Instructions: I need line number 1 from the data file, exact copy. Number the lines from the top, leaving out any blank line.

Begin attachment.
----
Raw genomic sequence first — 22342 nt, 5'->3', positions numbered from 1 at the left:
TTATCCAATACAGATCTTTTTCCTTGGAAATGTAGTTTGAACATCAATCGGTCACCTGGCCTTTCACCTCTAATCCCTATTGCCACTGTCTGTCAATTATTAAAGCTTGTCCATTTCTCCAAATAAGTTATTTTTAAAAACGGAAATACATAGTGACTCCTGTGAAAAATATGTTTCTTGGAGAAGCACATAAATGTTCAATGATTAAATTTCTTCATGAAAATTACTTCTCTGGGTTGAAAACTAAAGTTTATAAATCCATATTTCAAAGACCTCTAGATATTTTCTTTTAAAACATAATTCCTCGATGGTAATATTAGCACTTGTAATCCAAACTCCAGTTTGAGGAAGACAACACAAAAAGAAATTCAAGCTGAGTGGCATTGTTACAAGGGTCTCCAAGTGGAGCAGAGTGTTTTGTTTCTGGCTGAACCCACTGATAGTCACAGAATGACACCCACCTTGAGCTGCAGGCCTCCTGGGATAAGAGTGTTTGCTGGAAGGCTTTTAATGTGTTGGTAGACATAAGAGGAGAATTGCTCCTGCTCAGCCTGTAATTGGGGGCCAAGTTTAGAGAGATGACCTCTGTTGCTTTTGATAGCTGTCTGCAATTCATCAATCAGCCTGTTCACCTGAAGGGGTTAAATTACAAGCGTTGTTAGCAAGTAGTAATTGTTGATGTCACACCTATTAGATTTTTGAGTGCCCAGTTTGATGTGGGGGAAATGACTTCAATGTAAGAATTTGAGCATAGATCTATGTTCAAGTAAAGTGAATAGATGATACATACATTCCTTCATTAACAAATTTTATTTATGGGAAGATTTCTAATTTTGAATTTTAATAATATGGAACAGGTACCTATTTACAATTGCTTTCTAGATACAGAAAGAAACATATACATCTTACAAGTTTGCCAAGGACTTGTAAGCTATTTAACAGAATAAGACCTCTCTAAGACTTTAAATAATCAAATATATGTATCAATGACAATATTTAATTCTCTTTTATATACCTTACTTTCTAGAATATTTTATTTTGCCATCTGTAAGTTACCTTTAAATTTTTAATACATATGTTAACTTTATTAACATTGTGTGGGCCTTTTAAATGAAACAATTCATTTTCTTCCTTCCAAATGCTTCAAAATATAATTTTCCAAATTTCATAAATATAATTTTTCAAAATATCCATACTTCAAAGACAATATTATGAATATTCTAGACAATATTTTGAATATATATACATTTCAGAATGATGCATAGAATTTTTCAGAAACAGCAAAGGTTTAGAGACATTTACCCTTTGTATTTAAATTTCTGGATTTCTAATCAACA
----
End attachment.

Raw genomic sequence first — 22342 nt, 5'->3', positions numbered from 1 at the left: